Here’s a short recording of a jhaptal kaida I made last year. I meant to post it here and never got round to it. It’s an interesting composition and one of the few kaidas in jhaptal I have learnt at Chakardar summer school (which is always really fun and worthwhile.)
I reheaded this tabla last week and was very pleased with the results. Should be able to get this one up to D. The skin was from Harkiratji and sounds great. Took much less tension than the Kolkata pudis I’ve been used to. The top end is slightly less bright but it has more of what they call the ‘full’ sound. It’s hard to keep it in tune though. One thing I struggle with is getting the end section of the strap to be tight. Getting enough tension before tying it off is very hard. Anyway, really hope this one lasts!
I’m just dragging this out of the archives…
I’m thinking of tweaking this mic setup after discussing the subject with tabla player friend Daniel San.
He is researching the best way to put microphones inside his drums so I pointed him to this old post from back in 2010.
This is how the post went:
I’ve finally got round to trying the old ‘mic-inside-the tabla’ idea and I think it’s going to work out a treat. I’ll post much more in detail soon. In brief though, I fitted an AKG C418 condenser mic inside the bayan and it gives a strong low-mid tone with loads of resonance and a little bit of ‘metallic ringing’ which can of course be tweaked out of the signal. Great for gigs where mic-ing in the usual way presents too many problems.
Look out for this one!
There will be a North Indian Classical concert at St.Andrew’s Church in Hove, on Friday September 19th.
Church address is Waterloo Street, Hove, East Sussex, BN3 1AQ
It will be Partha Bose on sitar and Shiv Shankar Ray and myself, Marc Clayton on tabla.
Concert starts at 8pm and costs £8 on the door.
For more details please see www.tablalab.com/events
This will have extra details posted soon.
A rare opportunity to hear the foremost exponent of the Ajrara Gharana.
A first solo in the UK – accompanied on Sarangi by Ilyas Khan
Supporting Act: Chakardar Ensemble, Summer School performance.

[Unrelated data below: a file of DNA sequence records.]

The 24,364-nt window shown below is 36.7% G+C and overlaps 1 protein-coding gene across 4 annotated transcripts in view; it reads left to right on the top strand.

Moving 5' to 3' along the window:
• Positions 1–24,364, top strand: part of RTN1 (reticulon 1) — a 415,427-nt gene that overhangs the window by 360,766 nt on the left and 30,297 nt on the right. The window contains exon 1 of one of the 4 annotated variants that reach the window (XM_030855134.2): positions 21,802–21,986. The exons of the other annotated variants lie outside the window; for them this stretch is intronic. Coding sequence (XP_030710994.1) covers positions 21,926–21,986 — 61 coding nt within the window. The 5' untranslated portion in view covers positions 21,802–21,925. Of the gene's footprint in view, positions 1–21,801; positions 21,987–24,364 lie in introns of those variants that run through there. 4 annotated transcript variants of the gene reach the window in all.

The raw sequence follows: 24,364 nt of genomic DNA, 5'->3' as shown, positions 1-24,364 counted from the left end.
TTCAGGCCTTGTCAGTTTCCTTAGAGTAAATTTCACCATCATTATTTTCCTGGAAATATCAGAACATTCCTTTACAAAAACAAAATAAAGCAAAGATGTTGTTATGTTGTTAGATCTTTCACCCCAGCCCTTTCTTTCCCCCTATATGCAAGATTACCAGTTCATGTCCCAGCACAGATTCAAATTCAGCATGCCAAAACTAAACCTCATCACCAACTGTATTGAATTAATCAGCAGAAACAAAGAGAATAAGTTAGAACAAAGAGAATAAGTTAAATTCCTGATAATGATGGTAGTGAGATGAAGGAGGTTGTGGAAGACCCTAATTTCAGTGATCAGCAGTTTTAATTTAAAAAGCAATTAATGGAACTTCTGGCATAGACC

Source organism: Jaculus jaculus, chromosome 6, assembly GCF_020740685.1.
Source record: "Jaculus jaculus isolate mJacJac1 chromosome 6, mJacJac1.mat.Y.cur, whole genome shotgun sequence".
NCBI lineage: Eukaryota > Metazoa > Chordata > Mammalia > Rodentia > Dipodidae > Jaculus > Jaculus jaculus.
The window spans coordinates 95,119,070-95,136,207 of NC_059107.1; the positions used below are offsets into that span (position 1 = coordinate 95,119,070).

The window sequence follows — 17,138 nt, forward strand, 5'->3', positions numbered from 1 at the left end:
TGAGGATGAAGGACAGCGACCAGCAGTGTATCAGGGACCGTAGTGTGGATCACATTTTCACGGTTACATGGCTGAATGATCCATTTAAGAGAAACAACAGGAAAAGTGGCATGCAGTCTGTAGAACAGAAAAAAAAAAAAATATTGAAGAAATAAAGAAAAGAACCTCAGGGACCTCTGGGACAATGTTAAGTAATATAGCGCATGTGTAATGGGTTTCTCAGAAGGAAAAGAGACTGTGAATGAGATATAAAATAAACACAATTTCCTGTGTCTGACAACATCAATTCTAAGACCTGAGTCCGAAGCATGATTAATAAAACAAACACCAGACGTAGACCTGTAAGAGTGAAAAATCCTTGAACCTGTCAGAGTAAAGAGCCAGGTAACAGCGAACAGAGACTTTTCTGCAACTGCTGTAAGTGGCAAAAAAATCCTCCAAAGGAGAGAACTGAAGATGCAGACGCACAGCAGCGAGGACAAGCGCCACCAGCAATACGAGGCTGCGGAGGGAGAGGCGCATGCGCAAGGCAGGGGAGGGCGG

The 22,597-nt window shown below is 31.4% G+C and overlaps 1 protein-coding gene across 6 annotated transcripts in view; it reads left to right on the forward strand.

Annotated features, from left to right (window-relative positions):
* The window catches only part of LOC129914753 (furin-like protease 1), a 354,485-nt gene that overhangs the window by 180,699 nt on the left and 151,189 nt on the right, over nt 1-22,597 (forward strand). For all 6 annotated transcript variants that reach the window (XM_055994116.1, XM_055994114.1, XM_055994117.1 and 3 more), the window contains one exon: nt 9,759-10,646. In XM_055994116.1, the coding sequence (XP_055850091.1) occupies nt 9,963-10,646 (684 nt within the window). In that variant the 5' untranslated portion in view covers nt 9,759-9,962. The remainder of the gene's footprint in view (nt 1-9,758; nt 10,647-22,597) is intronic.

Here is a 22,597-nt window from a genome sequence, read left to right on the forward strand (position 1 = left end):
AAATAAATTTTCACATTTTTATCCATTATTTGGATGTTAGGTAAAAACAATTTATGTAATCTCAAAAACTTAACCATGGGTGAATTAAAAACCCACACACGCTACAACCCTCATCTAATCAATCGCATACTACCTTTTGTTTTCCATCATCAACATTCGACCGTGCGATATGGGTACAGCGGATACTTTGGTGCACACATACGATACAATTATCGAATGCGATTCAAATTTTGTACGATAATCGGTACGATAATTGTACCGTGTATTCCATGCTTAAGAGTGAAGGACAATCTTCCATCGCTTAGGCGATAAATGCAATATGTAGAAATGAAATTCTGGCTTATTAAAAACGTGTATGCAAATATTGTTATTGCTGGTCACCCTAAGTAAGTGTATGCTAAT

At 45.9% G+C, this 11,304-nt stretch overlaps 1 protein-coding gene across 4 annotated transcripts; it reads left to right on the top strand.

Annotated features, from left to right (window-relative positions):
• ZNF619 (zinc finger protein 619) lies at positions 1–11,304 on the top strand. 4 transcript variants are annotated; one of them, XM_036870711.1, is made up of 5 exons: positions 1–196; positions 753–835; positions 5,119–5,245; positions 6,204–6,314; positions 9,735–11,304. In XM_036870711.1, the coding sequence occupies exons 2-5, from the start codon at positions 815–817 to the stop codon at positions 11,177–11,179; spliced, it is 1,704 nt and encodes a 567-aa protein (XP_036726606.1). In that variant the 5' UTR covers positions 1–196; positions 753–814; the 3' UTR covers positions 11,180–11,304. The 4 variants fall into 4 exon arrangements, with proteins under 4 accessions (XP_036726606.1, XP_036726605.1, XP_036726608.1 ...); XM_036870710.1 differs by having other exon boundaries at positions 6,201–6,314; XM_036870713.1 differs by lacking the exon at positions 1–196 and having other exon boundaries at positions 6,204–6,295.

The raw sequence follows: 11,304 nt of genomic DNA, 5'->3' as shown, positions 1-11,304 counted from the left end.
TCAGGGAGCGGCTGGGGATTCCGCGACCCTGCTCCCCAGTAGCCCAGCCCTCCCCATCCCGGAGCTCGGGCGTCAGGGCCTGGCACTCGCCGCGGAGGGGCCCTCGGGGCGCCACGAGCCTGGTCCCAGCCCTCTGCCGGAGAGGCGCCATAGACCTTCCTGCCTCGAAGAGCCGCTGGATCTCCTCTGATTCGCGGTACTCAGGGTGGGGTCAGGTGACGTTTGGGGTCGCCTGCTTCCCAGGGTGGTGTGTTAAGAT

The Tabla is the most popular percussion instrument used in North Indian Music. Believed to have originated in the 13th Century, this pair of highly versatile drums have over the centuries been used both as a “solo” instrument and for accompaniment with vocal, instrumental, dance, pop, folk and in more recent times for fusion. The Tabla is by far the most complex percussion instrument in the world, capable of tremendous tonal and rhythmic complexity.
The Tabla consists of a smaller higher pitched drum known as the ‘Tabla’ or ‘dayan’, made of a cylindrical hollowed out wood. The larger drum, known as the ‘Bayan’ or ‘dagga’ is made of metal covered with a goatskin top which provides the bass sound.
There are 6 common Tabla “Gharanas”, schools or styles of Tabla playing: Delhi, Ajrara, Punjab, Farukhabad, Lucknow and Benaras. All named after the place where the playing style emerged. In many ways, the Gharana system has undergone considerable change in recent times. The traditional method of imparting knowledge from master to son/disciples from the local vicinity meant that the different gharanas remained “unpolluted” for centuries.
With the advent of easier communication media networks, the current generation of Tabla maestros have been influenced not only by maestros from all the gharanas, but also by musical traditions of different cultures. The traditional style of of teaching Indian classical music still prevales maintaining the purity of their particular gharana yet able to use equivalent traditional compositions from other ghranas to showcase the diversity of these great musical instruments. Such has been the influence of the sounds of the Tabla in the West that we hear a growing expansion into western jazz and pop music with such big names as Madonna, Britney Spears, Justin Timberlake, Missy Elliot, Selena Gomez, etc…
More information can be found on www.chakardar.com
This is a feast of information on tabla..
I just returned from spending 3 days at the Chakardar Summer School in Cobham, Surrey.
Thanks to the hard work of the organisers and teachers, this is an amazing opportunity to learn tabla from the most engaging and enthusiastic gurus you will ever encounter! I can’t recommend it enough.. I have enjoyed it now 4 summers in a row. What a great event. I always come away with loads of ideas and material to keep my practice well fuelled.
See www.chakardar.com for info